Author gives space to 'ignored' battle

March 01, 1998|By GUY FLETCHER

Author gives space to 'ignored' battle

In an area where the Civil War often dominates the popular historical culture, the French and Indian War gets far less attention.

That's not fair, said Allan Powell, a Hagerstown historian and retired college professor who has made promoting the study of the French and Indian War one of his favorite endeavors.

"Here is one of the greatest events in this area's history and yet it's largely ignored," Powell said.

That's one of the reasons Powell wrote "Maryland and the French and Indian War," a 268-page coffee-table book that depicts in words, drawings, maps and photographs the colony's involvement in a sometimes-forgotten chapter in history.


The book about what some have called "the real first world war" was written in anticipation of two events that will take place in the next century - the 250th anniversary of British Maj. Gen. Edward Braddock's expedition through Maryland in 2005, and the 250th birthday of Fort Frederick, near Big Pool, in 2006.

"I wrote this to start the buildup of interest in the French and Indian War," Powell said.

The war, which lasted from 1754 to 1763, was the last conflict between the French and British over possessions in North America and featured famous battles in Pennsylvania, New York and Canada.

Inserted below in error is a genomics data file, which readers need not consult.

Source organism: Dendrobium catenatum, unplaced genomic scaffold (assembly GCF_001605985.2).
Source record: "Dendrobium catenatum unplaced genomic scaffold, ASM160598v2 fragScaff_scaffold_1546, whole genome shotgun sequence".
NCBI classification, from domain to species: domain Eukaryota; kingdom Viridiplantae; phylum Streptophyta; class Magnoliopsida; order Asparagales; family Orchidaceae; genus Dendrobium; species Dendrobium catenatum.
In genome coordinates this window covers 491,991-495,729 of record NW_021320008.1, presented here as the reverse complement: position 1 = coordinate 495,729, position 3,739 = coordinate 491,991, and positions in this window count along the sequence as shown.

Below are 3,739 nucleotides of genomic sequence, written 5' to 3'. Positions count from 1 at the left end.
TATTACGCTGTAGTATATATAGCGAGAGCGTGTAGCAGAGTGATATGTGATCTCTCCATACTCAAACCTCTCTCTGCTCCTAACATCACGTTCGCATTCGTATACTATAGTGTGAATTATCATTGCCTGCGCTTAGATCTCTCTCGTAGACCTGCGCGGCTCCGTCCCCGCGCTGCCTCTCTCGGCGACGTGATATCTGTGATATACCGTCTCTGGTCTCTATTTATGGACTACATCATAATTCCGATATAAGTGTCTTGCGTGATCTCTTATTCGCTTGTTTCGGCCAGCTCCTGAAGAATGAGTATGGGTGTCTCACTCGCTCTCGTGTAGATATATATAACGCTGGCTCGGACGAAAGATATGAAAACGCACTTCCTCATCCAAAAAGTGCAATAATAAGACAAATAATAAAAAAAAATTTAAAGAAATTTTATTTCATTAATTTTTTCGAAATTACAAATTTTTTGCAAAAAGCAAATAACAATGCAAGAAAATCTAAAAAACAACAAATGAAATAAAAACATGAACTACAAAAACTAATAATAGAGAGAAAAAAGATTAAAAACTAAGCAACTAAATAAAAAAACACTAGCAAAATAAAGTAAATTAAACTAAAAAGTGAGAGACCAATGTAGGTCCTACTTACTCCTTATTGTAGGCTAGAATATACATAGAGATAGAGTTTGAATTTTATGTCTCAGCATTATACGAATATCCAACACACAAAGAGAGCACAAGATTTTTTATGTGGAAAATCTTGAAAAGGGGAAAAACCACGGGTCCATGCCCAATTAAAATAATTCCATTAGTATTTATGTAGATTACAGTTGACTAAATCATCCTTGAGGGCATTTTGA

Powell's book tells of Braddock's journey, another trip through part of Maryland by British Gen. John Forbes, the colony's defense of the French and Indian threat, and the role of native Americans in the conflict.

Powell acknowledges Maryland's role in the war could have been much greater.

The colony approved just two appropriations to assist the war effort and did so grudgingly.

"Maryland just dragged its feet through this war. It's just appalling how badly this colony behaved," Powell said.

Powell's book also describes the 1763 Treaty of Paris that ended the war and gave England an empire that spanned from the Atlantic Ocean to the Mississippi River.

But in the aftermath, there was a steady deterioration of relations between England and its American colonies.

"What I'm trying to show here is the main cause of the American Revolution was the French and Indian War," he said.

Powell hopes the book will encourage others to remember an important part of the nation's history.

"This is going to help stimulate interest," he said.

The book sells for $29.95 and can be purchased at The Book Store Etc. at 27 W. Washington St.

Powell said he also is working to have the book sold in other area stores.

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